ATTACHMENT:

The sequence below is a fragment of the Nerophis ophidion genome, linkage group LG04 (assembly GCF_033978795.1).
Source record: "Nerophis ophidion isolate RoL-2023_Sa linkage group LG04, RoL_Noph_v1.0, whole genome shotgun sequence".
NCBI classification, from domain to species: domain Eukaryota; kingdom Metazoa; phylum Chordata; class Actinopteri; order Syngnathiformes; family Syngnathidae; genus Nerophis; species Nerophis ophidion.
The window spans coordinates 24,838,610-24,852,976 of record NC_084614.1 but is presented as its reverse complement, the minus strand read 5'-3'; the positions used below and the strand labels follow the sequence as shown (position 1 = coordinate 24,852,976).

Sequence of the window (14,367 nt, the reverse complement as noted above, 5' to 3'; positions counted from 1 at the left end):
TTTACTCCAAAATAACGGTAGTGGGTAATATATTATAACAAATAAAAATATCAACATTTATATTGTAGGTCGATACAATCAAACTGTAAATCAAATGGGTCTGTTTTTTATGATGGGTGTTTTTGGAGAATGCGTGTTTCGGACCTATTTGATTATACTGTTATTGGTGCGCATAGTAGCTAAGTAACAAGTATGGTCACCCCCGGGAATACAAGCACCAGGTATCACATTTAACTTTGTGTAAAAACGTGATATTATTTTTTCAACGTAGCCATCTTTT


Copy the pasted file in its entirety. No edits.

The sequence below is a fragment of the Nerophis ophidion genome, linkage group LG04 (assembly GCF_033978795.1).
Source record: "Nerophis ophidion isolate RoL-2023_Sa linkage group LG04, RoL_Noph_v1.0, whole genome shotgun sequence".
NCBI classification, from domain to species: domain Eukaryota; kingdom Metazoa; phylum Chordata; class Actinopteri; order Syngnathiformes; family Syngnathidae; genus Nerophis; species Nerophis ophidion.
The window spans coordinates 24,838,610-24,852,976 of record NC_084614.1 but is presented as its reverse complement, the minus strand read 5'-3'; the positions used below and the strand labels follow the sequence as shown (position 1 = coordinate 24,852,976).

Sequence of the window (14,367 nt, the reverse complement as noted above, 5' to 3'; positions counted from 1 at the left end):
TTTACTCCAAAATAACGGTAGTGGGTAATATATTATAACAAATAAAAATATCAACATTTATATTGTAGGTCGATACAATCAAACTGTAAATCAAATGGGTCTGTTTTTTATGATGGGTGTTTTTGGAGAATGCGTGTTTCGGACCTATTTGATTATACTGTTATTGGTGCGCATAGTAGCTAAGTAACAAGTATGGTCACCCCCGGGAATACAAGCACCAGGTATCACATTTAACTTTGTGTAAAAACGTGATATTATTTTTTCAACGTAGCCATCTTTT